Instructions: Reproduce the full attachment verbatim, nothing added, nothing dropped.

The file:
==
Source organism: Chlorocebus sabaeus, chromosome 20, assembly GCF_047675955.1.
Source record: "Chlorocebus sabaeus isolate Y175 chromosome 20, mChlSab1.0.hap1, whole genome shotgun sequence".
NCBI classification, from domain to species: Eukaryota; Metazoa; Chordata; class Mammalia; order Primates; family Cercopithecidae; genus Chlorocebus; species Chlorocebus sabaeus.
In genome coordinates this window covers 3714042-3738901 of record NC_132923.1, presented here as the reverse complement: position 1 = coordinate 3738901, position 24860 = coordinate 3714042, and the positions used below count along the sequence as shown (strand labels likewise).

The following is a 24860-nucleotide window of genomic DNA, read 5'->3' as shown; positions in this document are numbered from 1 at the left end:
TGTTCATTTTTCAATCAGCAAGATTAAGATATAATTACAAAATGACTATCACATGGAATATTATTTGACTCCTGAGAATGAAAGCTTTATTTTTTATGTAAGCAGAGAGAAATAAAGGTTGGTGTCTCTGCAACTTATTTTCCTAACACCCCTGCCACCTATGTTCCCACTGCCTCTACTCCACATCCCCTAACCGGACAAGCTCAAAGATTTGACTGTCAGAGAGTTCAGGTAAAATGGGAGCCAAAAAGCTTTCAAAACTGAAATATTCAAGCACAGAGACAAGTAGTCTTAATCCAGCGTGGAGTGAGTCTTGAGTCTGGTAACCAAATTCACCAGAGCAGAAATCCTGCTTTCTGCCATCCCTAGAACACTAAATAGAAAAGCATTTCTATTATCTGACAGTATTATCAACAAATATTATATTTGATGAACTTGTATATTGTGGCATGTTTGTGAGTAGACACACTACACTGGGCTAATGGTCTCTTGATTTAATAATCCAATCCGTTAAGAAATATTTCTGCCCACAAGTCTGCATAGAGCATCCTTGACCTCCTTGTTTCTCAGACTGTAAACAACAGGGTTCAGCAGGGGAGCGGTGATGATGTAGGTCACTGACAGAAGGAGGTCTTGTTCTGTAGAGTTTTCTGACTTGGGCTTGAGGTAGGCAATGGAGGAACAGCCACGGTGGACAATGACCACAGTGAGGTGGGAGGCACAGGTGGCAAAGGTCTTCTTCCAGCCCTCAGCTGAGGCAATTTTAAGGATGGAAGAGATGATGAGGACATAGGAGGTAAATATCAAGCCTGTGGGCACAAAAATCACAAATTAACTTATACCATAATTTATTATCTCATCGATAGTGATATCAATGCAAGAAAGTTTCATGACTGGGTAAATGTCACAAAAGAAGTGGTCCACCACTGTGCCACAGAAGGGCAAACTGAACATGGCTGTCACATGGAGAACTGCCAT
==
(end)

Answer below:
Source organism: Chlorocebus sabaeus, chromosome 20, assembly GCF_047675955.1.
Source record: "Chlorocebus sabaeus isolate Y175 chromosome 20, mChlSab1.0.hap1, whole genome shotgun sequence".
NCBI classification, from domain to species: Eukaryota; Metazoa; Chordata; class Mammalia; order Primates; family Cercopithecidae; genus Chlorocebus; species Chlorocebus sabaeus.
In genome coordinates this window covers 3714042-3738901 of record NC_132923.1, presented here as the reverse complement: position 1 = coordinate 3738901, position 24860 = coordinate 3714042, and the positions used below count along the sequence as shown (strand labels likewise).

The following is a 24860-nucleotide window of genomic DNA, read 5'->3' as shown; positions in this document are numbered from 1 at the left end:
TGTTCATTTTTCAATCAGCAAGATTAAGATATAATTACAAAATGACTATCACATGGAATATTATTTGACTCCTGAGAATGAAAGCTTTATTTTTTATGTAAGCAGAGAGAAATAAAGGTTGGTGTCTCTGCAACTTATTTTCCTAACACCCCTGCCACCTATGTTCCCACTGCCTCTACTCCACATCCCCTAACCGGACAAGCTCAAAGATTTGACTGTCAGAGAGTTCAGGTAAAATGGGAGCCAAAAAGCTTTCAAAACTGAAATATTCAAGCACAGAGACAAGTAGTCTTAATCCAGCGTGGAGTGAGTCTTGAGTCTGGTAACCAAATTCACCAGAGCAGAAATCCTGCTTTCTGCCATCCCTAGAACACTAAATAGAAAAGCATTTCTATTATCTGACAGTATTATCAACAAATATTATATTTGATGAACTTGTATATTGTGGCATGTTTGTGAGTAGACACACTACACTGGGCTAATGGTCTCTTGATTTAATAATCCAATCCGTTAAGAAATATTTCTGCCCACAAGTCTGCATAGAGCATCCTTGACCTCCTTGTTTCTCAGACTGTAAACAACAGGGTTCAGCAGGGGAGCGGTGATGATGTAGGTCACTGACAGAAGGAGGTCTTGTTCTGTAGAGTTTTCTGACTTGGGCTTGAGGTAGGCAATGGAGGAACAGCCACGGTGGACAATGACCACAGTGAGGTGGGAGGCACAGGTGGCAAAGGTCTTCTTCCAGCCCTCAGCTGAGGCAATTTTAAGGATGGAAGAGATGATGAGGACATAGGAGGTAAATATCAAGCCTGTGGGCACAAAAATCACAAATTAACTTATACCATAATTTATTATCTCATCGATAGTGATATCAATGCAAGAAAGTTTCATGACTGGGTAAATGTCACAAAAGAAGTGGTCCACCACTGTGCCACAGAAGGGCAAACTGAACATGGCTGTCACATGGAGAACTGCCAT